9/11 and the Spirit of Terrorism Part 2

Ron Cantor —  September 11, 2012 — Leave a comment
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Part 1 <> Part 3

A Moving Ritual

On September 11th 2001 my two younger daughters were let out of school early. They were eight and ten and had no idea why they were being allowed to go home, but they could tell it was serious. However as the news began to leak and they learned of the attack, they began a nightly ritual.

Years later Yael and Danielle told me about this. They slept in the same room and had the same bedtime—8:30 p.m. However, unbeknownst to us, they would lie in their beds and talk for more than an hour. Each night, however, at 9:11 p.m. they would have a moment of silence to remember those lost on that tragic September day. Then, they would resume their conversation.

Just Get me Home!

They were sent home early and I was longing to get home, as I was on a ministry trip in Argentina. I can’t remember a time when I felt more unity with strangers than I did on September 15th 2001.  We were stuck in Buenos Aires, waiting to get home. Flights were grounded on 9/11. In truth I was not stuck. This was my scheduled flight, but had I been able to get home earlier I would have ended my weeklong class on the Book of Revelation early and headed to the US.

It is not like I was needed in the US. I didn’t know anyone who died or was injured in the attack. Nor was I equipped to help in any significant way. I just wanted to be with my family. Everyone was scared, wondering when the next attack would be. No one dreamed at that point that eleven years would go by without a major terrorist attack on US soil. It is nothing short of a miracle that a suicide bomber has not walked into a McDonald’s or Starbucks with murder on his mind, as had happened so often here in Israel. Yes, there was Fort Hood, but tragic as it was, it cannot really be compared to 9/11.

A Reunion of Strangers

The Americans  I met while waiting in line that day did not mind going through security a second time before boarding. Each one of us was so happy to finally be with other Americans. We spoke with bravado about what we would do if someone tried to take over this plane. In the midst of this awful tragedy we had a powerful moment together.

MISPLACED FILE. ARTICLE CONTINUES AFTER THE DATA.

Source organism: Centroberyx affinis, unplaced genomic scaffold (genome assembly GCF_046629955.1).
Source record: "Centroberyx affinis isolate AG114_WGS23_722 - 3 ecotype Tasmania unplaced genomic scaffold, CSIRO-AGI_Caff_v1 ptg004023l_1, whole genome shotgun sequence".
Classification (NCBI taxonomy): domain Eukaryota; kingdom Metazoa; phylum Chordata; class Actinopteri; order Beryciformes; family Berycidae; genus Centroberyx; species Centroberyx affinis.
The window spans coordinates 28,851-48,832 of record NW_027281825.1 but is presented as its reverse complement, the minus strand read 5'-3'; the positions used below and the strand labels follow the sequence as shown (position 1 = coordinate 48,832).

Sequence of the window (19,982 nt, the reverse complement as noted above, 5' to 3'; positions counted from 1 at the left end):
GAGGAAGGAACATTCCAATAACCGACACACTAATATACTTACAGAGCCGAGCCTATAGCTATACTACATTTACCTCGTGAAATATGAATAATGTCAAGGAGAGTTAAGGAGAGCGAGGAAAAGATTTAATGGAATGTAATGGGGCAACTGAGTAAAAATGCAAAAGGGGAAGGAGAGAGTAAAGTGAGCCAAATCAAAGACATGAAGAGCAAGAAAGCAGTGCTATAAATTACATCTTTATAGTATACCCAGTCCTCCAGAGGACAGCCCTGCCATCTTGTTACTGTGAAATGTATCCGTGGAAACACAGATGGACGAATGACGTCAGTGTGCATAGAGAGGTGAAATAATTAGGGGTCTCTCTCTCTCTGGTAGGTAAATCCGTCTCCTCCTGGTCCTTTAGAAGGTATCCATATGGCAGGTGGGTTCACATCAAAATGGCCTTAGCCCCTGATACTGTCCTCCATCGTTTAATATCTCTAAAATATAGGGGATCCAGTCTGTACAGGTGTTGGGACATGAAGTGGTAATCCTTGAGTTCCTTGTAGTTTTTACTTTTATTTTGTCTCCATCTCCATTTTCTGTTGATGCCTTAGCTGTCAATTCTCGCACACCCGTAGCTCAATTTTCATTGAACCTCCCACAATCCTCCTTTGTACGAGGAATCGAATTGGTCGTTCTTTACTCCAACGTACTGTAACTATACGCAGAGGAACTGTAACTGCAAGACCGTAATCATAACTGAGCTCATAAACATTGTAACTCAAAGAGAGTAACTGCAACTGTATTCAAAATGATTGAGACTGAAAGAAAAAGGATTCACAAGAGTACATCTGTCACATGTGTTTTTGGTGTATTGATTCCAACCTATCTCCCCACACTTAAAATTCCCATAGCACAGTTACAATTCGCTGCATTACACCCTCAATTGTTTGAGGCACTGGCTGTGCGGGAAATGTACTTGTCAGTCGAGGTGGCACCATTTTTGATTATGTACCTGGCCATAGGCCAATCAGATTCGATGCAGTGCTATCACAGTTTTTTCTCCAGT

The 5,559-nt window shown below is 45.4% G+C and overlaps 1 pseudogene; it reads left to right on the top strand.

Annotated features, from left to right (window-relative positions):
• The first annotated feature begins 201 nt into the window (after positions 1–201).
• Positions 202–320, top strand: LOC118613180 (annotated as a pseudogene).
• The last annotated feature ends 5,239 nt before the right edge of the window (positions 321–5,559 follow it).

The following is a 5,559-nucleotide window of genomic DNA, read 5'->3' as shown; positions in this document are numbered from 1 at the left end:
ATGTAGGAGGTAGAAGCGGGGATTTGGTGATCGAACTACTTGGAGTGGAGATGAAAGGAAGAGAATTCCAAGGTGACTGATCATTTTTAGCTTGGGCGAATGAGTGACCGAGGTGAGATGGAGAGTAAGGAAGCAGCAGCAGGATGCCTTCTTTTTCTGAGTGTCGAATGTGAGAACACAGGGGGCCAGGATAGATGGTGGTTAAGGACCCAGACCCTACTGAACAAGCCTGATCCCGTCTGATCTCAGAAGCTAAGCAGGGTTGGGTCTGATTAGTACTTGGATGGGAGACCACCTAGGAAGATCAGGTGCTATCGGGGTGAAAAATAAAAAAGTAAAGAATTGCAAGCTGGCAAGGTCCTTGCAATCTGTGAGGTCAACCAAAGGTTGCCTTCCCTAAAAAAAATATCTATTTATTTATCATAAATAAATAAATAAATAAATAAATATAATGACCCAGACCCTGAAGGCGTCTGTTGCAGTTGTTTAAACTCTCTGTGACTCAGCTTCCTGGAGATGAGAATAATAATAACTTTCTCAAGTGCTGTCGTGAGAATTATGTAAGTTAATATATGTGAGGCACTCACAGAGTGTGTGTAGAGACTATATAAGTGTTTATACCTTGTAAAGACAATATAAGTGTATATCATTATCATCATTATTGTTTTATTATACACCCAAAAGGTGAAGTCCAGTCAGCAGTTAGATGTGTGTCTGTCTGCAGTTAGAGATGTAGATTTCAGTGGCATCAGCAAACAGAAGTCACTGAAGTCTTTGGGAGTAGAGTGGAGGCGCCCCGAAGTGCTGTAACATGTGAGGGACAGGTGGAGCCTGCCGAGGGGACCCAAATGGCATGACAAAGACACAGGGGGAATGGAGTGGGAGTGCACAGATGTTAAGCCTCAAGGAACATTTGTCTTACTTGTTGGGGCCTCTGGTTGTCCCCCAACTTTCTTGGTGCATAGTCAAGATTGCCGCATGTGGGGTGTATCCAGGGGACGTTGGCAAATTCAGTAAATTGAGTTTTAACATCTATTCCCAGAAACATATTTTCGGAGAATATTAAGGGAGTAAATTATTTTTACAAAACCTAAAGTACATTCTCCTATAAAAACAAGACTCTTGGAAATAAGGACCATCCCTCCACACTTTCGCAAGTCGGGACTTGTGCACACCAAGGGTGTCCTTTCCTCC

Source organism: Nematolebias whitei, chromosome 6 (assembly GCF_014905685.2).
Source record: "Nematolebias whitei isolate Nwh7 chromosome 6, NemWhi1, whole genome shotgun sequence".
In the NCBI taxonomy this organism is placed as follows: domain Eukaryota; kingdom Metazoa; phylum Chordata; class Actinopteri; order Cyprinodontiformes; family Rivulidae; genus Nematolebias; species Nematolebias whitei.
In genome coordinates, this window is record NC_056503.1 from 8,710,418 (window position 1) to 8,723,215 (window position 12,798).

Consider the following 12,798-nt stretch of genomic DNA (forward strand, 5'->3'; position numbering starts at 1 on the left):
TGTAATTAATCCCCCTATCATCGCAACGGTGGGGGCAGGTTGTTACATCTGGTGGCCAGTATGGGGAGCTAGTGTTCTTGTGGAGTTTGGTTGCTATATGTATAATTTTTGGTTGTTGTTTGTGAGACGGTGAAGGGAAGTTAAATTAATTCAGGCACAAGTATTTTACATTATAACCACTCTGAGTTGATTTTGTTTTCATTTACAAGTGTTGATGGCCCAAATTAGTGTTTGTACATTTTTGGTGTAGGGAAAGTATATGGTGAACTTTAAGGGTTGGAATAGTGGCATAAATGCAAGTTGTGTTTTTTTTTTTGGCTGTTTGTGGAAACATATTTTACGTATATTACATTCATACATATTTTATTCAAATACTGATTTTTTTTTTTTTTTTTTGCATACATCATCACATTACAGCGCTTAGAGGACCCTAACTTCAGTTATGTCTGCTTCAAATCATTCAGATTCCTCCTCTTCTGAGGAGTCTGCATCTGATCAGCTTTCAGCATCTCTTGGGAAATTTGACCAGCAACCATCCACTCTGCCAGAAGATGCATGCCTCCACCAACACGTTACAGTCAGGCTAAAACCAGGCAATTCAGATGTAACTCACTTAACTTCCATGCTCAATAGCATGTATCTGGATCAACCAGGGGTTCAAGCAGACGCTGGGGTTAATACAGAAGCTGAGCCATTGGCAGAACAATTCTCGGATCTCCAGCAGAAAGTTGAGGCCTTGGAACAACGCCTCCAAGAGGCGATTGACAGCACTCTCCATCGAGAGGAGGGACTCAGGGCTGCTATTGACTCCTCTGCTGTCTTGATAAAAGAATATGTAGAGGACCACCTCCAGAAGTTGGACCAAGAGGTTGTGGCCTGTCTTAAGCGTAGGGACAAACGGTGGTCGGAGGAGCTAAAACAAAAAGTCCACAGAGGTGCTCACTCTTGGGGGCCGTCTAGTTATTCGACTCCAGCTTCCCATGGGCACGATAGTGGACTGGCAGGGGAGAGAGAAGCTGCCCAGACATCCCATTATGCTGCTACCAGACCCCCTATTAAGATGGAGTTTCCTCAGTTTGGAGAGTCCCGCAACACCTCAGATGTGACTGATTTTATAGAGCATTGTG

Chaos in Chicago

I don’t remember anything special about the flight from the Argentine capital to Chicago. But I do remember what it was like arriving in Chicago. Pandemonium!

Chicago’s O’Hare International Airport was already one of the top five busiest airports in the US. Now add to that fact that many people had been stranded for days in the airport or around Chicago, seeking to get home. When I arrived everyone’s flight had been canceled and each traveler had to rebook. There was very little order—just lines everywhere and you had no idea what line was for what need. The workers did an amazing job taking care of people, and travelers were far more patient than normal in the aftermath of the attack. Still, it was chaos.

I got into a line that literally looped around itself three times. I had no idea how long I would be there. Suddenly an clerk for United, after she found out I was trying to get to Richmond, directed me to another line—a relatively short line. Within an hour I was rebooked to Dulles in Washington. From there I would fly to Richmond, which could only have been a thirty-minute flight.

Once on the plane, I was finally able to read an American Newspaper—USA Today. There were dozens of stories of heroics and heartbreak. Suddenly it all hit me and I spent the next two hours reading in tears—feeling the need even more deeply to get home, where I could debrief with friends and family.

I’m Going Home!

I landed in Dulles and realized that although I was only two hours from Richmond, I would be stuck there until later that day. Forget this, I thought, I’m going home!  I was too tired and anxious to walk around Dulles for six hours.

After 9/11, measures were taken to help prevent future attacks. One of those measures was if a passenger wasn’t on his or her plane, his or her bags would be removed. However this was 9/16 and decisions like that were yet to be made.

I’d rent a car and then drive to RIC, Richmond’s airport, in the morning to find my bags. I called from the car rental company to see if it was even affordable. Turned out it was. I hopped on a shuttle and within twenty minutes I was on my way home. I don’t sleep much on airplanes and I was exhausted, having been awake for most of 36 hours. Fortunately the plethora of news reports and updates kept me alert.

We had just bought a home in the Nuckles Farm area of Richmond’s West End. It was located in a cul-de-sac of Graham Meadows. I can’t tell you the feeling I had pulling into Graham Meadows Court that day and seeing my wife on the front lawn. I was home. I couldn’t wait to see my children and drive over to my parent’s house.

As all of America tried to settle back into life with this new reality—terrorism—people were scared. President Bush warned of more attacks. This new name that everyone was talking about, Osama Bin Ladin, declared that he had more plans for the “Great Satan”. Within a short time, I noticed I was afraid. In Part 3 and 4, I will share how I overcame the fear of Terrorism.

 

Part 1 <> Part 3

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